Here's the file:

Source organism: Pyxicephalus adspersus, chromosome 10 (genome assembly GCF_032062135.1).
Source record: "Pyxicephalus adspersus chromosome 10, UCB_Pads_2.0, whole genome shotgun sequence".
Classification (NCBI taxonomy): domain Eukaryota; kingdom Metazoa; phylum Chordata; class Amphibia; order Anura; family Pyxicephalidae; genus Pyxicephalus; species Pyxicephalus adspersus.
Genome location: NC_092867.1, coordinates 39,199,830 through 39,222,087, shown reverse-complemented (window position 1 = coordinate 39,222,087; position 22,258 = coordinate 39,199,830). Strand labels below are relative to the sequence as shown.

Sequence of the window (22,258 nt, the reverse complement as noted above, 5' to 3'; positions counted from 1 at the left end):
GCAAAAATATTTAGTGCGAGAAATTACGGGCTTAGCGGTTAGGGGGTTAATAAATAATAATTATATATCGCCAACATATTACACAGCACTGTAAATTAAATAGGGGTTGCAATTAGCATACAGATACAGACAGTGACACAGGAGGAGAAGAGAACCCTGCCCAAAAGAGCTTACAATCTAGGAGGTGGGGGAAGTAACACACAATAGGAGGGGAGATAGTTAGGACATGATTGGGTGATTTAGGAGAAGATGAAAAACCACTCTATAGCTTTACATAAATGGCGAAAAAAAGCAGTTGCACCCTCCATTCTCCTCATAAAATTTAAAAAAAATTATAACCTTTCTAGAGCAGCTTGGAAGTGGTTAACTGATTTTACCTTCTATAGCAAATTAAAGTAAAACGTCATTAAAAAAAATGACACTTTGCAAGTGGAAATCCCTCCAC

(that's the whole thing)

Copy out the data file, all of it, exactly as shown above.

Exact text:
Source organism: Pyxicephalus adspersus, chromosome 10 (genome assembly GCF_032062135.1).
Source record: "Pyxicephalus adspersus chromosome 10, UCB_Pads_2.0, whole genome shotgun sequence".
Classification (NCBI taxonomy): domain Eukaryota; kingdom Metazoa; phylum Chordata; class Amphibia; order Anura; family Pyxicephalidae; genus Pyxicephalus; species Pyxicephalus adspersus.
Genome location: NC_092867.1, coordinates 39,199,830 through 39,222,087, shown reverse-complemented (window position 1 = coordinate 39,222,087; position 22,258 = coordinate 39,199,830). Strand labels below are relative to the sequence as shown.

Sequence of the window (22,258 nt, the reverse complement as noted above, 5' to 3'; positions counted from 1 at the left end):
GCAAAAATATTTAGTGCGAGAAATTACGGGCTTAGCGGTTAGGGGGTTAATAAATAATAATTATATATCGCCAACATATTACACAGCACTGTAAATTAAATAGGGGTTGCAATTAGCATACAGATACAGACAGTGACACAGGAGGAGAAGAGAACCCTGCCCAAAAGAGCTTACAATCTAGGAGGTGGGGGAAGTAACACACAATAGGAGGGGAGATAGTTAGGACATGATTGGGTGATTTAGGAGAAGATGAAAAACCACTCTATAGCTTTACATAAATGGCGAAAAAAAGCAGTTGCACCCTCCATTCTCCTCATAAAATTTAAAAAAAATTATAACCTTTCTAGAGCAGCTTGGAAGTGGTTAACTGATTTTACCTTCTATAGCAAATTAAAGTAAAACGTCATTAAAAAAAATGACACTTTGCAAGTGGAAATCCCTCCAC